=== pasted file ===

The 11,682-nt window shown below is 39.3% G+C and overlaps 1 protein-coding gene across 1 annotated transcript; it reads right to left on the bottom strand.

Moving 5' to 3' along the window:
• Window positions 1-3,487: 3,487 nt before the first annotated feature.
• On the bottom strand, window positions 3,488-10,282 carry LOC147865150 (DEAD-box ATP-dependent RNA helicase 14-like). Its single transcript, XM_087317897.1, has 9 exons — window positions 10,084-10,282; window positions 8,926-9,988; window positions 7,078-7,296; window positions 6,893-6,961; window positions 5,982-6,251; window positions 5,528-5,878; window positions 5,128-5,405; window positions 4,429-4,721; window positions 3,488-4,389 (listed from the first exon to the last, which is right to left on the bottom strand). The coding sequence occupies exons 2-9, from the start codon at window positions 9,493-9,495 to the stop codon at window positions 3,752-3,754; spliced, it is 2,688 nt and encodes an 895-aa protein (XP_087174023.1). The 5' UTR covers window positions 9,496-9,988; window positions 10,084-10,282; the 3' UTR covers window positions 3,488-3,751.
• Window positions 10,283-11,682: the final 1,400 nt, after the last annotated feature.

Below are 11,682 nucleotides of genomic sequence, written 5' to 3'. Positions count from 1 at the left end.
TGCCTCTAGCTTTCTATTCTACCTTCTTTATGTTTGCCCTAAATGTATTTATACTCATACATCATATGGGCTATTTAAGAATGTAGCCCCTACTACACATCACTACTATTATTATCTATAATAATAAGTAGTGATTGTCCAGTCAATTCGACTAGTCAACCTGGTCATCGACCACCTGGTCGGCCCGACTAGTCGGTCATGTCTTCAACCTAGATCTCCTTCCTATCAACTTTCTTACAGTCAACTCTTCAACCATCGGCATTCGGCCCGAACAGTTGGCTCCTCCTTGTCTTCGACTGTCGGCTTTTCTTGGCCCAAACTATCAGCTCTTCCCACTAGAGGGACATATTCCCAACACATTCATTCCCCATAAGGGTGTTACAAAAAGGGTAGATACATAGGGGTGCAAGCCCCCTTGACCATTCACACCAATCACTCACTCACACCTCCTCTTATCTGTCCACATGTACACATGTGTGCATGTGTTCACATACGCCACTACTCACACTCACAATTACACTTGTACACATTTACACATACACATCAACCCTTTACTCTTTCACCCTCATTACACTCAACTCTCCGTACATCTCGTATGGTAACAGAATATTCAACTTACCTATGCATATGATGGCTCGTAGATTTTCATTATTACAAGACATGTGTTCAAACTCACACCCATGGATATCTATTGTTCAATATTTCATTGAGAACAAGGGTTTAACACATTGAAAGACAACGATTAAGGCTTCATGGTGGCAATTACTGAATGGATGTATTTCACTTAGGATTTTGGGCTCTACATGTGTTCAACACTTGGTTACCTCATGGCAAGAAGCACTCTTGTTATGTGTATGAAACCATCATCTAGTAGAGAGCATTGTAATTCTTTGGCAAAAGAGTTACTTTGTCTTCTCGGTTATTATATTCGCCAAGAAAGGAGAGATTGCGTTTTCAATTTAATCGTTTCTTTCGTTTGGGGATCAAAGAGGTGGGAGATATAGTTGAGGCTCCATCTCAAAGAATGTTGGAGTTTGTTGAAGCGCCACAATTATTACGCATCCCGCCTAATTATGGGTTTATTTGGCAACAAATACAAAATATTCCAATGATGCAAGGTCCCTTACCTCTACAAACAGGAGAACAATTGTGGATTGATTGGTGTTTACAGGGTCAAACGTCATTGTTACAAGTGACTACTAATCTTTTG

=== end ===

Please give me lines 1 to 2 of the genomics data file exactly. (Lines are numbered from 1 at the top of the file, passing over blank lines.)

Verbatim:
The 11,682-nt window shown below is 39.3% G+C and overlaps 1 protein-coding gene across 1 annotated transcript; it reads right to left on the bottom strand.

Moving 5' to 3' along the window: